A south Etobicoke community group is trying to persuade the city to leave its neighbourhood free of sidewalks.
Kingsway Park Ratepayers Inc. launched a petition two months ago asking local councillor Mark Grimes to intervene with city staff, who are planning to add a sidewalk to South Kingslea Drive as part of a larger project to install new water mains on the quiet street next year.
The group says the neighbourhood in the Bloor Street West and Royal York Road area has been without sidewalks for 70 years. And they want it to stay that way. The change.org petition had attracted more than 1,200 signatures as of last week.
In it, president Fiona Campbell cites four reasons for her group’s objection: potential damage to tree roots during construction, more heat due to paved surfaces; and an increase in contaminated water that the group believes pours off paved surfaces into Lake Ontario.
Their most serious concern, the group writes in its petition to Grimes, is “the illusion of safety” that it believes sidewalks create.
“Motorists have demonstrated feeling confident travelling at higher speeds when they don’t expect pedestrian traffic on the roadway,” the petition reads. “Walking facing traffic on the side roads reclaims the road for all users.”
But others in the neighbourhood disagree.
Melissa Goulet says sidewalks would make her street safer for her and her two small children.
“I love trees; we’re very outdoorsy, we love the environment but I value people’s health and safety more,” she said.
“And so if people don’t want to be in a place that has rules that make it easier for pedestrians, then maybe they need to look for somewhere more rural.”
She spoke to CBC Toronto just after distributing flyers.
“When I received the notice that there was construction planned for the installation of a sidewalk on our street I was thrilled,” the flyers read.
“We are on foot travelling the streets around us at least once a day. And I will tell you that not a day goes by that I don’t feel some sort of frustration or anxiety around our safety while trying to navigate the roads with vehicles flying past,” they continue.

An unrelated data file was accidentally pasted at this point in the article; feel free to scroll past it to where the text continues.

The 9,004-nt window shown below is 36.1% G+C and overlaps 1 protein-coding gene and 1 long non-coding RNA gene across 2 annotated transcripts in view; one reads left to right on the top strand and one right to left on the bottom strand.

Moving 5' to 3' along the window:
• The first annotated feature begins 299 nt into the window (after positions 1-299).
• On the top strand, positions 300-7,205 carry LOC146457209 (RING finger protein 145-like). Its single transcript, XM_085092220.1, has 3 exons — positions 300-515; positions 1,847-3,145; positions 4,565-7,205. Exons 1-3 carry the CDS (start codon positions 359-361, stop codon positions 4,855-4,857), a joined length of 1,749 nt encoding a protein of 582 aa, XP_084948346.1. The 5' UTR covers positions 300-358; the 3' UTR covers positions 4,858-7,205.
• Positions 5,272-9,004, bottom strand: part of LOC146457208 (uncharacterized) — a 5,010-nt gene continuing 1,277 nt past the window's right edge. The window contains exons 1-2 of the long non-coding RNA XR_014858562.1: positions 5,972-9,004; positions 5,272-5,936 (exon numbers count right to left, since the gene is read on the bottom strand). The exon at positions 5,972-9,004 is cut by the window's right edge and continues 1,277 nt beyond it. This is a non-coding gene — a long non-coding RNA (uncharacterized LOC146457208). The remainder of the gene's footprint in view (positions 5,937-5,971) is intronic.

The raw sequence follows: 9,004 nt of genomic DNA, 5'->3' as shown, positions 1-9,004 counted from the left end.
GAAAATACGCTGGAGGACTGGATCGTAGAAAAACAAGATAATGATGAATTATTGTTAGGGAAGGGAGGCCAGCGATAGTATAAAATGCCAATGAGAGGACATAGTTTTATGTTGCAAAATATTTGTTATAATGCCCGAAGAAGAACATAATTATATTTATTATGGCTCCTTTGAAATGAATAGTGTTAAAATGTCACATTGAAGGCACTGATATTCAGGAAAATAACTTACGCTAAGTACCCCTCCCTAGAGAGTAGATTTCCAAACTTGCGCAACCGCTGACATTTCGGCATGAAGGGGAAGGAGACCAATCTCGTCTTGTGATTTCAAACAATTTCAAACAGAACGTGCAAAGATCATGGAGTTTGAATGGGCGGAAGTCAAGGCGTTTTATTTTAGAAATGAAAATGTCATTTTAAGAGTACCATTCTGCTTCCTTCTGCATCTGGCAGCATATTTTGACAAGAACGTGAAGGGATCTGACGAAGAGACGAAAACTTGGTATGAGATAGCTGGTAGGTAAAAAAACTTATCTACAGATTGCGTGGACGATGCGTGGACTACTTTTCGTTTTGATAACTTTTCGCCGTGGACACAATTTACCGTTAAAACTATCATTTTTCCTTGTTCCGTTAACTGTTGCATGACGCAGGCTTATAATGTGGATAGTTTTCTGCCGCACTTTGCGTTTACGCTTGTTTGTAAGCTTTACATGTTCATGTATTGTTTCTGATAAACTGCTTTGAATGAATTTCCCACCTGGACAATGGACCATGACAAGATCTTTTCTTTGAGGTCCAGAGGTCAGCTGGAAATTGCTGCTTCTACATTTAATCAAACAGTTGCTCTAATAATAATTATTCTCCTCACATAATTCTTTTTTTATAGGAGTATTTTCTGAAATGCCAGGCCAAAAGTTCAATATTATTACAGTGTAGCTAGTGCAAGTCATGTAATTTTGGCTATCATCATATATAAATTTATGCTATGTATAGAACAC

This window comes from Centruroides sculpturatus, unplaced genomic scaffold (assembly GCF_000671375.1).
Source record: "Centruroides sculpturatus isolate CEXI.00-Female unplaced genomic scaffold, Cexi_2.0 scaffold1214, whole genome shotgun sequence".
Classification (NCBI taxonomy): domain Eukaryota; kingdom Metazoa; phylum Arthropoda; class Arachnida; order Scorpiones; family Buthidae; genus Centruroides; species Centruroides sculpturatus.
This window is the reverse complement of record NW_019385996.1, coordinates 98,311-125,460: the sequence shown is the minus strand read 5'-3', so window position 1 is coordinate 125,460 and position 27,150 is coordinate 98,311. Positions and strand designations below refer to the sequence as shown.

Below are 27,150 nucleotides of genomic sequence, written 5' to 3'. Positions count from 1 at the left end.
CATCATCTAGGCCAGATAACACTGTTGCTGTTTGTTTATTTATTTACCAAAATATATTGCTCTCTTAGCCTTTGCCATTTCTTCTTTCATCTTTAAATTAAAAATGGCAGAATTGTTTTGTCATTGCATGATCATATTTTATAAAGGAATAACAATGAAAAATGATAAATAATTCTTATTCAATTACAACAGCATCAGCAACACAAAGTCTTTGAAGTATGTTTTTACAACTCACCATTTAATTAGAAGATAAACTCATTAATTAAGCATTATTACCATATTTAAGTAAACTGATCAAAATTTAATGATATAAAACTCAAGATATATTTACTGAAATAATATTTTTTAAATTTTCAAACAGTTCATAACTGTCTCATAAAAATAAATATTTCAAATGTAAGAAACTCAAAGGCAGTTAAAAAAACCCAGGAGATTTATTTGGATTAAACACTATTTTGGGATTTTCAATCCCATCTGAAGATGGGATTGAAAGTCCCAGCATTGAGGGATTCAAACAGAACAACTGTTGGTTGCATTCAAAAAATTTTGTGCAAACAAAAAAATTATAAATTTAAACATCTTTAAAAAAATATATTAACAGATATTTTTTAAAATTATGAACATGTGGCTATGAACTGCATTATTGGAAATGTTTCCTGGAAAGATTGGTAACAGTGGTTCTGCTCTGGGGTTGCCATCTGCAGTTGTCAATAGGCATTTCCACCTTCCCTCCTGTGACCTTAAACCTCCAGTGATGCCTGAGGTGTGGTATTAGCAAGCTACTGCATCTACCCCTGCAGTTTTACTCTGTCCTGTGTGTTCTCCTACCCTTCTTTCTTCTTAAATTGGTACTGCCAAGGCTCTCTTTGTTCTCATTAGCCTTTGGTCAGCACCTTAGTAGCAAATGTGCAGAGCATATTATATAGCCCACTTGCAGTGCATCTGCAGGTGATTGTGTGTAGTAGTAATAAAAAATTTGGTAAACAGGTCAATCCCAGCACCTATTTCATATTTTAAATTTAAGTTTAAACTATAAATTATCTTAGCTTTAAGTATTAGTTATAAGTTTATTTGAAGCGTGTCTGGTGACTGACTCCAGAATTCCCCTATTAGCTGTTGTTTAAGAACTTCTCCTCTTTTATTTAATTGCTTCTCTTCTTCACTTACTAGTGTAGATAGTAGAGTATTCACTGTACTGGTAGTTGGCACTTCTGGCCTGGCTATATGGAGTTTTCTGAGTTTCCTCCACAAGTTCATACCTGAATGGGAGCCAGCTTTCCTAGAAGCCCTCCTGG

That’s a view that’s shared by the city’s general manager of transportation, Barbara Gray.
“Having that little bit of a curb grade separation is well proven to increase safety in neighbourhoods,” she told CBC Toronto.
“So everywhere that the city does reconstruction work where there’s not a sidewalk, we will put one in on at least one side of the street.”
But Campbell insists that sidewalks don’t make streets safer.
“I cannot find a single instance of anybody being killed on a side road because of an absence of sidewalks,” she told CBC News.
“Unfortunately, a sidewalk is not necessarily an element of safety to keep your children safe. You have to train them on how to walk down the road, how to traverse the city safely. And that means walking facing traffic,” Campbell added.
“Sidewalks do not make children any more safe than the prudent training of young people.”
Gray counters that that sidewalks make communities more accessible for the disabled — a goal municipalities are expected to achieve under the provincial Accessibility for Ontarians with Disabilities Act.
But Campbell argues people in wheelchairs often are accompanied by companions or pets, which narrow sidewalks cannot always accommodate.
“The road is a flexible surface that accommodates whoever is on it at that time,” she said.
A quarter of streets have no sidewalks
Gray also challenges the view that sidewalks are damaging to the environment.
She says city arborists have already studied South Kingslea Drive’s trees and will design a plan that will limit damage, should sidewalks be installed. The sidewalks themselves are engineered to control runoff, rather than channel it toward the lake, she says.
“When you’re talking about one piece of sidewalk in isolation, it’s not going to have a measurable effect,” she said.
Gray says about a quarter of Toronto streets have no sidewalks, but the city plans to add them whenever a larger project is approved, such as new water mains.
That policy is part of the city’s ongoing Vision Zero strategy to reduce traffic fatalities and serious injuries. But Gray says staff in her department always listen to the community and it’s possible the plan for South Kingslea Drive could be altered during consultations with neighbours.
Coun. Mark Grimes didn’t agree to an interview with CBC Toronto, but responded with an email.
“I’ve heard from community members on both sides of this issue, and it’s my job to work with City staff to find a way to balance the requests and needs of the community with City policies,” he wrote.